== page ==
Skip to Main Navigation

Service sector protection : considerations for developing countries (English)

The inclusion of services in the Uruguay Round of multilateral trade negotiations has focused attention on the protection of domestic service suppliers against competition from foreign suppliers. Issues arising from these negotiations, however, may obscure another and more important issue : the case for unilateral liberalization. This article first surveys methods of protection in the service sector, and then examines the likely cost of protection. Particular attention is given to developing countries. What evidence there is suggests that the costs of protection may be high. The article also discusses economic principles that could guide a review of policy toward international transactions in the service sector. Quantitative restrictions or bans on foreign service suppliers - whether they wish to supply through trade or establishment - cannot easily be defended in economic terms, and provide an obvious first target.


  • Author

    Hindley, Brian

  • Document Date


  • Document Type

    Journal Article

  • Report Number


  • Volume No


  • Total Volume(s)


  • Disclosure Date


  • Doc Name

    Service sector protection : considerations for developing countries

  • Keywords

    general agreement on tariffs and trade;means of protection;International Trade in Services;international transactions in services;health and safety regulation;political point of view;balance of payment;trade in goods;import of service;domestic service suppliers;trade policy research;infant industry argument;multilateral trade negotiation;foreign supplier;price and quality;international air transport;terms of trade;international trade theory;inflow of capital;national regulatory system;forms of protection;forms of insurance;foreign exchange control;barrier to import;protection against import;motor vehicle industry;high reserve requirement;transborder data flow;federal trade commission;subject to regulation;chance of survival;deregulation of airline;international economic policy;trade and services;voluntary export restraint;state of competition;ocean freight rate;impact of competition;foreign service suppliers;repatriation of profit;crude oil export;import of goods;price of imports;restrictions on imports;sale of service;price or quality;international maritime transport;public procurement practice;financial service sector;factor of production;barrier to entry;lines of credit;gross domestic product;trade and investment;foreign exchange restriction;barriers to trade;domestic producer;foreign producer;nontariff barrier;quantitative restriction;quota rent;regulatory authority;unilateral liberalization;foreign competition;comparative advantage;economic efficiency;domestic buyers;cargo preference;bilateral agreement;raise revenues;international service;protected industry;domestic industry;cost advantage;local producer;public policy;regulatory power;import quota;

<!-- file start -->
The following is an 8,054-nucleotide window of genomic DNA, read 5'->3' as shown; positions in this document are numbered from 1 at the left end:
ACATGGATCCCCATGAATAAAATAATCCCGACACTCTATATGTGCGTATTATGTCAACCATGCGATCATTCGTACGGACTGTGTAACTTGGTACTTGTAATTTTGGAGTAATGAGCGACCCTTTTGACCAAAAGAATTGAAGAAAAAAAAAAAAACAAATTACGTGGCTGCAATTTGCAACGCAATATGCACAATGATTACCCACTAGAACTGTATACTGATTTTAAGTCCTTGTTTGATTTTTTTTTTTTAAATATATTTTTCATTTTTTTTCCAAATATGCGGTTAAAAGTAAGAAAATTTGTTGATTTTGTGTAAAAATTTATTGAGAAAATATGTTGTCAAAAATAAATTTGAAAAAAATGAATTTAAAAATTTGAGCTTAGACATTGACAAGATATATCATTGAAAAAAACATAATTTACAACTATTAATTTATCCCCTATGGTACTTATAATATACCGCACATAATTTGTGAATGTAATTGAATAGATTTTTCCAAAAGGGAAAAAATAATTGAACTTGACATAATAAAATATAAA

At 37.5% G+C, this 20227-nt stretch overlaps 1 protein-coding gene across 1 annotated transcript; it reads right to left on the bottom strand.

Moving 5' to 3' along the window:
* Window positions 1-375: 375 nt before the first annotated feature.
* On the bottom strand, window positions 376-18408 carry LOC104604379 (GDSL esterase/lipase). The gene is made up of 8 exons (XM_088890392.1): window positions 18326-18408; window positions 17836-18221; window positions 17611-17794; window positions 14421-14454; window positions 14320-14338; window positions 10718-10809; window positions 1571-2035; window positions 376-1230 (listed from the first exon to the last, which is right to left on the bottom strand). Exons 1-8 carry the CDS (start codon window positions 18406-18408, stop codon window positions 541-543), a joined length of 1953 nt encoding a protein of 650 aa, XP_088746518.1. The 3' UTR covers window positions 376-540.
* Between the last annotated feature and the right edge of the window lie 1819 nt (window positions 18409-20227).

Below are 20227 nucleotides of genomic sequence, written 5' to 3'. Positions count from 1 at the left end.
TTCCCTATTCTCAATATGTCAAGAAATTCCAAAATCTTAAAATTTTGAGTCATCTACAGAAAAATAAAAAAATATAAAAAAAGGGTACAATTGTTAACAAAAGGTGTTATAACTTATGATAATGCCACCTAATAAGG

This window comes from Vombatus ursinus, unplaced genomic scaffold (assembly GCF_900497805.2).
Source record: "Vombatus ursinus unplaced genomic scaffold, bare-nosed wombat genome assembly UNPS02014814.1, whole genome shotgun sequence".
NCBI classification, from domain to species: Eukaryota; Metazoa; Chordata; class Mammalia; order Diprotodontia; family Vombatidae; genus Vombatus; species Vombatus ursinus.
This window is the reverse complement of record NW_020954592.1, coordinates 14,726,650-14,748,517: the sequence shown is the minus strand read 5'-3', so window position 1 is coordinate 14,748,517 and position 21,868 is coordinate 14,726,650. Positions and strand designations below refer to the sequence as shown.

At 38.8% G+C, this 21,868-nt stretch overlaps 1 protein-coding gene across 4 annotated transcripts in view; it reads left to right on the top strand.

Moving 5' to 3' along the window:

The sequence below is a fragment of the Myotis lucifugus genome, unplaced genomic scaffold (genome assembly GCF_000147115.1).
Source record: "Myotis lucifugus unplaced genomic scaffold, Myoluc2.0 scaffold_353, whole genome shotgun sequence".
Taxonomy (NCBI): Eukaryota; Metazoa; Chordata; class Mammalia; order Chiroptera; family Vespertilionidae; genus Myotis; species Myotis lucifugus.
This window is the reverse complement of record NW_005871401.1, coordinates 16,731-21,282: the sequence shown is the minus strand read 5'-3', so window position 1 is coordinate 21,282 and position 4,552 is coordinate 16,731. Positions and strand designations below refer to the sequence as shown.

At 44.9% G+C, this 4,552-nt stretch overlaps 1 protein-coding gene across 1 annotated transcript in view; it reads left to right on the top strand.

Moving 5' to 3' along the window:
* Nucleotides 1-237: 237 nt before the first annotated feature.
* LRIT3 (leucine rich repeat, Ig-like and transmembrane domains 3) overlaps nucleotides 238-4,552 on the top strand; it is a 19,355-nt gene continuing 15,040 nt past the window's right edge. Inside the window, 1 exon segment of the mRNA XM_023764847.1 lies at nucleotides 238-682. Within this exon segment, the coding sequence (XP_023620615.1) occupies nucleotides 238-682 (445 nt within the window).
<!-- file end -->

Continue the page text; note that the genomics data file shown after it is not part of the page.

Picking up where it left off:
Official version of document (may contain signatures, etc)

  • TXT*
  • Total Downloads** :
  • Download Stats
  • *The text version is uncorrected OCR text and is included solely to benefit users with slow connectivity.


Hindley, Brian

Service sector protection : considerations for developing countries (English). Washington, D.C. : World Bank Group.